A top provincial Chinese official was on Friday booked in the first high profile case of corruption after Xi Jinping took over as the leader the ruling Communist Party of China, while a police chief of a city in Xinjiang is being investigated for sexual misconduct.
Li Chuncheng, 56, deputy secretary of the Sichuan provincial committee of the Communist Party of China, was brought to Beijing for investigation into charges of corruption against him, state run China Daily reported.
Li, a vice-ministerial level official, is the highest-ranking official to be placed under investigation since last month's conclusion of the 18th National Congress of the Communist Part of China (CPC), which elected Xi as new General Secretary to succeed Hu Jintao.
Xi made corruption as the main issue afflicting the party and warned that the its over six decade hold on power would be lost if graft is not contained.
Investigations against Li followed a series of recent cases where officials were investigated and dismissed for corruption.
Li was elected an alternate member of the CPC Central Committee, the highest leading body of the Party, during the congress last month.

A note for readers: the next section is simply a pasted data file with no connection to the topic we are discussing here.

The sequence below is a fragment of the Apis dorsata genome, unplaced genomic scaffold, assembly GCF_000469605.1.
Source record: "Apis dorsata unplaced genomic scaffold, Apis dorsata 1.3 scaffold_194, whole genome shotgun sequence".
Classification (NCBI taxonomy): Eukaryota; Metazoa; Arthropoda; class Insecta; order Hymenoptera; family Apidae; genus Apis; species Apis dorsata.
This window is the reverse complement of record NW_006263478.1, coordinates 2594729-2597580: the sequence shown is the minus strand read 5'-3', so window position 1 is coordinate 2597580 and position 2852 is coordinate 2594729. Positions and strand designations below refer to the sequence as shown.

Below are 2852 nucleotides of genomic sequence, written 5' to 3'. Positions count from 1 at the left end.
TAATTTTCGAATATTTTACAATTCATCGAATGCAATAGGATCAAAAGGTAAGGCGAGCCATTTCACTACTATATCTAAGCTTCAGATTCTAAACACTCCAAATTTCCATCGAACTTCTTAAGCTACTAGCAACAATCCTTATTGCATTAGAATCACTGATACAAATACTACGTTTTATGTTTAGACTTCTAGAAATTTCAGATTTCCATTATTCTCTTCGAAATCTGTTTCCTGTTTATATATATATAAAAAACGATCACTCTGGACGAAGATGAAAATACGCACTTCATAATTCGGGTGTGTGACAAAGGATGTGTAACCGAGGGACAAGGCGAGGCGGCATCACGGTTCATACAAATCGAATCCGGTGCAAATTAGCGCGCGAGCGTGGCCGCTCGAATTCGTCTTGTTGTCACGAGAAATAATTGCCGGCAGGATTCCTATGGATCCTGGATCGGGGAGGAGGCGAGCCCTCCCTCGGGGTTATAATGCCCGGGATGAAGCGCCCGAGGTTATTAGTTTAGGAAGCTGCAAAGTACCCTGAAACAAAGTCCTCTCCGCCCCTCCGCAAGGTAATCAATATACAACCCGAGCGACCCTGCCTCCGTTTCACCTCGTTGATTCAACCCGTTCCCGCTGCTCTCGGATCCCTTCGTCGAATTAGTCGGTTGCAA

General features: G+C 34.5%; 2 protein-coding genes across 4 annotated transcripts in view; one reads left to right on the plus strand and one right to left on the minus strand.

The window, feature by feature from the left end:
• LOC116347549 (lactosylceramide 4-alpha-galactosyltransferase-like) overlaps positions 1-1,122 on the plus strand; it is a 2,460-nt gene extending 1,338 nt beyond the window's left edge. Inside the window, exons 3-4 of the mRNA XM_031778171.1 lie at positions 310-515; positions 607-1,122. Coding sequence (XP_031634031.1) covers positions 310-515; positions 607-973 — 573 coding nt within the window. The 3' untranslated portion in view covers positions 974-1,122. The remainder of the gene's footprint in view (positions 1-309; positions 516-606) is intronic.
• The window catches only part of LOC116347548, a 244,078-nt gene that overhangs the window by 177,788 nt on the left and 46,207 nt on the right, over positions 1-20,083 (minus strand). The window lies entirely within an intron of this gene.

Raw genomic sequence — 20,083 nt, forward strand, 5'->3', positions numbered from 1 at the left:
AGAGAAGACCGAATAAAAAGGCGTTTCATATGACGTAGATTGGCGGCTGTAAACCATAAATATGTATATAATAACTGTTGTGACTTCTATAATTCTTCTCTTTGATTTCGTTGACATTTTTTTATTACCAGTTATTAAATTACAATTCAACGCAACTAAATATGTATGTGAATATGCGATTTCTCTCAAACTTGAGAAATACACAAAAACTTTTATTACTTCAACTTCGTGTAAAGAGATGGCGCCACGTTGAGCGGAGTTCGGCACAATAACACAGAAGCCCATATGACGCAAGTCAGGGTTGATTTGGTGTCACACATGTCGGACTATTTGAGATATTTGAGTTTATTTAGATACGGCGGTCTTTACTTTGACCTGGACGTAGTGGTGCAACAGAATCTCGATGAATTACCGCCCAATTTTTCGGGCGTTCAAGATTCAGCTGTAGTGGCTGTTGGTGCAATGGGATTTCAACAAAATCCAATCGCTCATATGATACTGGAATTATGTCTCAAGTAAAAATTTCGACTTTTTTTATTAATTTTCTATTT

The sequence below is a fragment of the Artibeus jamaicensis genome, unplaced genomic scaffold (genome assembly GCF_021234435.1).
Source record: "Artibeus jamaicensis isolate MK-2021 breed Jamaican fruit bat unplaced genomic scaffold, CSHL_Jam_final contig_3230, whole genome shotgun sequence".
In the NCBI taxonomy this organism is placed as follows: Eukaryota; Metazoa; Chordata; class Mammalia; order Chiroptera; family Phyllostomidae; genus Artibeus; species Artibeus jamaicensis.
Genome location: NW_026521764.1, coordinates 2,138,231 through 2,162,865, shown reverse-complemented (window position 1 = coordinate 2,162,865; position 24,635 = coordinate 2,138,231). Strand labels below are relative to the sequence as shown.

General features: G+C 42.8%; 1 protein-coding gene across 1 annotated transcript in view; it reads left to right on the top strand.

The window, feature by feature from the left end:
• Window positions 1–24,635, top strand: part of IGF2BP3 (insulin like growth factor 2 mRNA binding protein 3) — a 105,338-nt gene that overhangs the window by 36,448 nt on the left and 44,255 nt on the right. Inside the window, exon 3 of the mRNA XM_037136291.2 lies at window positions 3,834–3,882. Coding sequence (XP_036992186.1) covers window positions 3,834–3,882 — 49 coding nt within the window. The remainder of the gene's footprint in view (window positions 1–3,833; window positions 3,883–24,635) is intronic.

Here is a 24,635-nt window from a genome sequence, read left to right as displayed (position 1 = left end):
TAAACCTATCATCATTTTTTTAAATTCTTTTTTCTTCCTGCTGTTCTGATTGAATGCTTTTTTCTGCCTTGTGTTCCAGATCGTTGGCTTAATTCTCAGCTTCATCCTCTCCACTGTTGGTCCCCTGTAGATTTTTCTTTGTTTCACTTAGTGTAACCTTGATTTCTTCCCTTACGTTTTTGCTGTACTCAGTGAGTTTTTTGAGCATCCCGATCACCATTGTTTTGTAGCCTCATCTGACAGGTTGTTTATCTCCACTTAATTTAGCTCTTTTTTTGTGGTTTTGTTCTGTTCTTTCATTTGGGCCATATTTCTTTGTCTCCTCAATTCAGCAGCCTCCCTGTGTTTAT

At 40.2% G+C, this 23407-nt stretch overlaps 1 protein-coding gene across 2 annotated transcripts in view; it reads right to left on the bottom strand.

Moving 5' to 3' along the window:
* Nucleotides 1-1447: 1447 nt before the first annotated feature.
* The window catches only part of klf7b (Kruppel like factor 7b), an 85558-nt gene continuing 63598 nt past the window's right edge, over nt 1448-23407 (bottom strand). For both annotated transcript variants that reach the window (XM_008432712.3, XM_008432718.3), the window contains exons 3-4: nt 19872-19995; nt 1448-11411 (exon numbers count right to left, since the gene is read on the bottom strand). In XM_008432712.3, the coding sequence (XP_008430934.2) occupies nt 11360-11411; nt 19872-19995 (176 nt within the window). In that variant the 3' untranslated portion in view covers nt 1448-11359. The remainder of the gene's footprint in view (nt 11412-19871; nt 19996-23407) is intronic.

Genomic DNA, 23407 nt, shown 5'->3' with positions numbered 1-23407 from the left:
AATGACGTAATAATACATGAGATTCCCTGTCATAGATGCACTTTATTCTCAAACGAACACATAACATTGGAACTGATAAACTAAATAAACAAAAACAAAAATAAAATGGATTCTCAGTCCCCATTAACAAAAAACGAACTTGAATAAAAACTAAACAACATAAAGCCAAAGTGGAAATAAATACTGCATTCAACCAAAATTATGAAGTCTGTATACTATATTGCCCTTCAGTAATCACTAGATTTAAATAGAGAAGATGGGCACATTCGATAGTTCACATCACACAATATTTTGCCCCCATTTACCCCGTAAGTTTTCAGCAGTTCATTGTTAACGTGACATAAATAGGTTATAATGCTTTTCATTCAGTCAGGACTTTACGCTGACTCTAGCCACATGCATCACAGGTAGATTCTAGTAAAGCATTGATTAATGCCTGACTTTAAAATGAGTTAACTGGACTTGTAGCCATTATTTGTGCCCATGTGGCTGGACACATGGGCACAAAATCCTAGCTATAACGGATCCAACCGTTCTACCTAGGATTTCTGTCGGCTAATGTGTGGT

There are 205 members and 171 alternate members of the CPC Central Committee.
In another case, police chief in Northeast China is being investigated over allegations that he gave promotions to twin sisters with whom he was sexually involved.
Qi Fang, director of public security for the Xinjiang Uygur autonomous region's Usu city, is being probed by the Party anti-graft agency, the daily said.
According to Beijing News, a post on iyaxin.com, a news website and the biggest online forum in Xinjiang, alleged that Qi had given his two mistresses jobs and used funds to rent an apartment for them in an up-market community.
One of the women was appointed deputy director of the county's special police force in March, while the other joined its traffic police branch, the post said, adding that the women are 31-year-old twins and are both former actresses.
A series of sex scandals and corruption cases have been recently exposed on the Web, resulting in the sacking of several officials.